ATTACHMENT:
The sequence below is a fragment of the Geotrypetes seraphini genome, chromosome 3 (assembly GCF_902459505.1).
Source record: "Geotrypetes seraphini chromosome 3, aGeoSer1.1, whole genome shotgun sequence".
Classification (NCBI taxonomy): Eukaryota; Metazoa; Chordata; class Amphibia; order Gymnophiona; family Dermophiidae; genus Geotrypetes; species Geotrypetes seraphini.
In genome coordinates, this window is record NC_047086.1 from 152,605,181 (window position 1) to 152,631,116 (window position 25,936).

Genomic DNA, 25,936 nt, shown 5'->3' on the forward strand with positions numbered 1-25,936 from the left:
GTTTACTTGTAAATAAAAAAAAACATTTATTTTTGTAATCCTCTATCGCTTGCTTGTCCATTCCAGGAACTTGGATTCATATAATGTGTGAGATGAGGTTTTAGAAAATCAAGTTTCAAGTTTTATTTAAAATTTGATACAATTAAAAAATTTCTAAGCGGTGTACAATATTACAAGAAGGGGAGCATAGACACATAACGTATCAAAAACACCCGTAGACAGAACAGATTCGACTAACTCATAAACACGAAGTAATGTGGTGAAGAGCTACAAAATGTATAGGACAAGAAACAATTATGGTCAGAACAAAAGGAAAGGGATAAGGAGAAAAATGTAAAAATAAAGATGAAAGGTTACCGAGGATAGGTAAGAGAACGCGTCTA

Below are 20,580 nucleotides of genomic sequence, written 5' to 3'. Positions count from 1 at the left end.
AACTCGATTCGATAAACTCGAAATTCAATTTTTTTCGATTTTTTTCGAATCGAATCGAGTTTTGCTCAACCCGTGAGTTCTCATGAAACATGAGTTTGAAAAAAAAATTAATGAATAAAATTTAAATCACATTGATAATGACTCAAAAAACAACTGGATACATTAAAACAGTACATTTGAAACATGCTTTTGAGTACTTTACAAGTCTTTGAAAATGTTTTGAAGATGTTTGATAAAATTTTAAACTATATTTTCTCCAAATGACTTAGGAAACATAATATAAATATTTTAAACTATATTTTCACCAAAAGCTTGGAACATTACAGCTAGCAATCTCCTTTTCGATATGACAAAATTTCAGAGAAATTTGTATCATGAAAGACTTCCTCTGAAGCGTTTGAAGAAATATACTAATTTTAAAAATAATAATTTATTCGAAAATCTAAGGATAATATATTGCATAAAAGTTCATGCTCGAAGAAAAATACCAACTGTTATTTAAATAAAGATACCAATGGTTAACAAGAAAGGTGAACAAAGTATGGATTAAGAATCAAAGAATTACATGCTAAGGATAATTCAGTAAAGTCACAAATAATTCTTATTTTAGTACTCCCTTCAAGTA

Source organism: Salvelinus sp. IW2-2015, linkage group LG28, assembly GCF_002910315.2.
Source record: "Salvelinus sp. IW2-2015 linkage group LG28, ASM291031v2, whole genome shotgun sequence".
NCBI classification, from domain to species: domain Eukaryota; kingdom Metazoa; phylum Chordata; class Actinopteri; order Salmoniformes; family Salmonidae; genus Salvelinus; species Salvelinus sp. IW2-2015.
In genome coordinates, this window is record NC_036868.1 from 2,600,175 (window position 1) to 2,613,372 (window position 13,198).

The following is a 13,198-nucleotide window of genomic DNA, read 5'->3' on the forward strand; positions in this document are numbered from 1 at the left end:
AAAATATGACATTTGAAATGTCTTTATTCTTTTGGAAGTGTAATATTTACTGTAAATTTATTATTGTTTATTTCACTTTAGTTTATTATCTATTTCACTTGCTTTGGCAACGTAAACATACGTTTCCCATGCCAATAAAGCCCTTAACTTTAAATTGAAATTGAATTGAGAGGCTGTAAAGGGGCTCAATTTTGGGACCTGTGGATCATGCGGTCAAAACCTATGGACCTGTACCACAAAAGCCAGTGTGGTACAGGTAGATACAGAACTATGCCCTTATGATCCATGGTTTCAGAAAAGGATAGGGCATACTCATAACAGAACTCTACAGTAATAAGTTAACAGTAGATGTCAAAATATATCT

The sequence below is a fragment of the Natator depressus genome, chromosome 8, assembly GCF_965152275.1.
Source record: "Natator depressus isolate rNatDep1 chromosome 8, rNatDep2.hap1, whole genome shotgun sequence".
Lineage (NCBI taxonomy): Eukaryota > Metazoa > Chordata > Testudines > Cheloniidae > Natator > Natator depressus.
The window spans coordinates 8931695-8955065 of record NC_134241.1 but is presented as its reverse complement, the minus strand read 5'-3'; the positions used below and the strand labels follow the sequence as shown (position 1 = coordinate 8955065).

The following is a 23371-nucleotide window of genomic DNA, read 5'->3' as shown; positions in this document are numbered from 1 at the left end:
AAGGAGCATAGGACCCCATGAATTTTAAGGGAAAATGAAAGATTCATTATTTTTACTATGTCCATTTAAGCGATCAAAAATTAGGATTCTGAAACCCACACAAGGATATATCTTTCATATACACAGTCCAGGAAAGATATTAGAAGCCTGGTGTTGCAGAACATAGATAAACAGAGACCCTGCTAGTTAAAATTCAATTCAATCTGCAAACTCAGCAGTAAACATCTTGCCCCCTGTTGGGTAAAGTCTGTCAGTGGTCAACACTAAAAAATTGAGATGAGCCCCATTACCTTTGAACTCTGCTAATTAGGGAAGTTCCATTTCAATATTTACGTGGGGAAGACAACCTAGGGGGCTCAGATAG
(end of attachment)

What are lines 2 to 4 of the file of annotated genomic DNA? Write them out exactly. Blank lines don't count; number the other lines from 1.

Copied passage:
Source record: "Geotrypetes seraphini chromosome 3, aGeoSer1.1, whole genome shotgun sequence".
Classification (NCBI taxonomy): Eukaryota; Metazoa; Chordata; class Amphibia; order Gymnophiona; family Dermophiidae; genus Geotrypetes; species Geotrypetes seraphini.
In genome coordinates, this window is record NC_047086.1 from 152,605,181 (window position 1) to 152,631,116 (window position 25,936).